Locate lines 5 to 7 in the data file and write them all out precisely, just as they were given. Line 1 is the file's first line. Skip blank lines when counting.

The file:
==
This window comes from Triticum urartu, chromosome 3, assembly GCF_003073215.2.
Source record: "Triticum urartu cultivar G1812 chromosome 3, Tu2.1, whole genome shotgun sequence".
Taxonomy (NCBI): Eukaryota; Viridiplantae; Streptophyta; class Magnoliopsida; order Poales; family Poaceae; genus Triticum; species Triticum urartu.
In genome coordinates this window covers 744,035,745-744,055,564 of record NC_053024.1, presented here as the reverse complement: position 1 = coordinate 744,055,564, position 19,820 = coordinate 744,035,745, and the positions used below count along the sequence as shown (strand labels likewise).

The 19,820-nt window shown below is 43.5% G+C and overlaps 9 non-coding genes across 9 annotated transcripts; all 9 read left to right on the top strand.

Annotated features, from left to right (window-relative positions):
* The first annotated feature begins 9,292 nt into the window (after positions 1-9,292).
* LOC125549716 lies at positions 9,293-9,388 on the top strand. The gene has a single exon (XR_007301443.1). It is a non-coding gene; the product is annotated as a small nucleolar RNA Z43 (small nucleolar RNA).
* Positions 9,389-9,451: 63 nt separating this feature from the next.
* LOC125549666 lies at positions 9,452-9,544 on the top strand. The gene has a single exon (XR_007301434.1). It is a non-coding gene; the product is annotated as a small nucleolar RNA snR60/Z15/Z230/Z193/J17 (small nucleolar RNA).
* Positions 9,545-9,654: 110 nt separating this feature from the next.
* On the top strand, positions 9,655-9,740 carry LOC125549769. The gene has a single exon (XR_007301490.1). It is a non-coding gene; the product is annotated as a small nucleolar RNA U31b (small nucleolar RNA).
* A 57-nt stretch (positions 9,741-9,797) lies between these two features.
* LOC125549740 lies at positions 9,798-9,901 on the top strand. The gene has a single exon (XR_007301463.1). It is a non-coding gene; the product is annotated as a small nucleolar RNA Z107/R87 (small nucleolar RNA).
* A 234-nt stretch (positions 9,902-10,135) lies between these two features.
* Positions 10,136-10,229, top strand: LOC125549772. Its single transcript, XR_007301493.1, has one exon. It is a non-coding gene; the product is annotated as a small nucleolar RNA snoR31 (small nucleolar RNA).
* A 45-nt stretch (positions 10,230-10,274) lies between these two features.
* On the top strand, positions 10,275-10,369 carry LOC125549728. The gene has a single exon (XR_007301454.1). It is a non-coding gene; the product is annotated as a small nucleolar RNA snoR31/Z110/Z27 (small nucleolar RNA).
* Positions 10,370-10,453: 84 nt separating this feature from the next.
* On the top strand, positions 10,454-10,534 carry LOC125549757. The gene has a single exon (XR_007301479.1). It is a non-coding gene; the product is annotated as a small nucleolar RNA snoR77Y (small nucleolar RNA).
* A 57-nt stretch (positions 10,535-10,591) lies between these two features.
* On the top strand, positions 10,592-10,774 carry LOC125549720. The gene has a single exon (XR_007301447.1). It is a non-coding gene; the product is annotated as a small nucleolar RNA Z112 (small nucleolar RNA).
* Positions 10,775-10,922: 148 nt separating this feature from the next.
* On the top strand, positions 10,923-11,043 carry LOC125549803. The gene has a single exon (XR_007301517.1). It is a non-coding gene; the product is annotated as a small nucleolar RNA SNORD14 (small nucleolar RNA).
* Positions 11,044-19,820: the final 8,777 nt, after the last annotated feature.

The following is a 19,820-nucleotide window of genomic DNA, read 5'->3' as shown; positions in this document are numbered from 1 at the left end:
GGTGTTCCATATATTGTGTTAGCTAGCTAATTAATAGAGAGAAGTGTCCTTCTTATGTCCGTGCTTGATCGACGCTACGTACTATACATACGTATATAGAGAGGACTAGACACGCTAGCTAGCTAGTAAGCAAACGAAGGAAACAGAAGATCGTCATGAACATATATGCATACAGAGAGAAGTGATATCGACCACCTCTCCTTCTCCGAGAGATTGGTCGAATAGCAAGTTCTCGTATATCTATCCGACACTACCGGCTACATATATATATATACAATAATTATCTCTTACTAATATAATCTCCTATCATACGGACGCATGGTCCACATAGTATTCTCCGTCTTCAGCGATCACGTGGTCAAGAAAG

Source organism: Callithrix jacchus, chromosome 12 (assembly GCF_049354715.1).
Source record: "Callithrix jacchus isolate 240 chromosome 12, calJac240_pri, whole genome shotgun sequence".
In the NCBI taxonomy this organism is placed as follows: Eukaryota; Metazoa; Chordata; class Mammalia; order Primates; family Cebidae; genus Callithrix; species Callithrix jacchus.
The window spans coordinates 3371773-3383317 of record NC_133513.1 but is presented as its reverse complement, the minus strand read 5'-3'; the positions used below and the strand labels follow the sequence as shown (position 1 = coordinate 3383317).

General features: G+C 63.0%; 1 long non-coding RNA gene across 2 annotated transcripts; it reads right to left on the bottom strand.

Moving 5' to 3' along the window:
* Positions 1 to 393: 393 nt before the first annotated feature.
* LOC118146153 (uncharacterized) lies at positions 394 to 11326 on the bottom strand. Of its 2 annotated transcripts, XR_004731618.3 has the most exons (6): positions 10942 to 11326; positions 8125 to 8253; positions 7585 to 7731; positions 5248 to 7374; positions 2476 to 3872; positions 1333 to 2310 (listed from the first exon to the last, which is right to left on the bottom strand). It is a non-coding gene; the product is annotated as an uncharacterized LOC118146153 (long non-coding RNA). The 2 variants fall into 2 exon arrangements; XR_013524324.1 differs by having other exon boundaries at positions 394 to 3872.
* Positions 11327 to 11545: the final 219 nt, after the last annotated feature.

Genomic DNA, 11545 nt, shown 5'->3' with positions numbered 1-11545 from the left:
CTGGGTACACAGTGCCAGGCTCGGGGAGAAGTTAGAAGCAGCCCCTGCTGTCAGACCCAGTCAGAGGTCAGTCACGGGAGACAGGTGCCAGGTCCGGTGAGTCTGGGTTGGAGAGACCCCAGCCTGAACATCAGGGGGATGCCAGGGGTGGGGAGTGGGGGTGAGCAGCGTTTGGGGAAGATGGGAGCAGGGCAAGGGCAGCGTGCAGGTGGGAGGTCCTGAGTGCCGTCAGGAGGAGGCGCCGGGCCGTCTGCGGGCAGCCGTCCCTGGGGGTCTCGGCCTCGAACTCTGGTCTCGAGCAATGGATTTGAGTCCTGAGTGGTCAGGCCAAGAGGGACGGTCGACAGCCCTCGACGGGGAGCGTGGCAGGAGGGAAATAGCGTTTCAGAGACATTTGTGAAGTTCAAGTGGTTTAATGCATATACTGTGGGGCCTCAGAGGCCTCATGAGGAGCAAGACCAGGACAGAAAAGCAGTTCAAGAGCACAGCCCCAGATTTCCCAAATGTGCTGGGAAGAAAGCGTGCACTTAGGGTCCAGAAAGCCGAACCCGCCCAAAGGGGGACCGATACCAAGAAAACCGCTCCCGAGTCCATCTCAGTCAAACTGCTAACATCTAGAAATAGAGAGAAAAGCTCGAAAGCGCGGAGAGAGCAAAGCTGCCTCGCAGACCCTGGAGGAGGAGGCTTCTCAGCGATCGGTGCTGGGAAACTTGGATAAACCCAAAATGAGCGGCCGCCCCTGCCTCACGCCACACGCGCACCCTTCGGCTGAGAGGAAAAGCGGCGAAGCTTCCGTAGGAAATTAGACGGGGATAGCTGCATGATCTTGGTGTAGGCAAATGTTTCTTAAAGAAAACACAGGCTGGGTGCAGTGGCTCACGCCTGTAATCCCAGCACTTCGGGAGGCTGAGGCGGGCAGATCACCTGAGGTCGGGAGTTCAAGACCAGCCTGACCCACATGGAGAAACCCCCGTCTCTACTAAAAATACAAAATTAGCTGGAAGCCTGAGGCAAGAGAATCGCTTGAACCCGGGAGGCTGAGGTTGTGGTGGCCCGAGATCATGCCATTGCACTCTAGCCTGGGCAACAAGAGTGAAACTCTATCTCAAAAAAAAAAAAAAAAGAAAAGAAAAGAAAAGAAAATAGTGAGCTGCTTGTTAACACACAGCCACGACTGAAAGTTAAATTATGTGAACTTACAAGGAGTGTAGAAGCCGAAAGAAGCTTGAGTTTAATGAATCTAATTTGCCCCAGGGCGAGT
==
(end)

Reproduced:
The 19,820-nt window shown below is 43.5% G+C and overlaps 9 non-coding genes across 9 annotated transcripts; all 9 read left to right on the top strand.

Annotated features, from left to right (window-relative positions):
* The first annotated feature begins 9,292 nt into the window (after positions 1-9,292).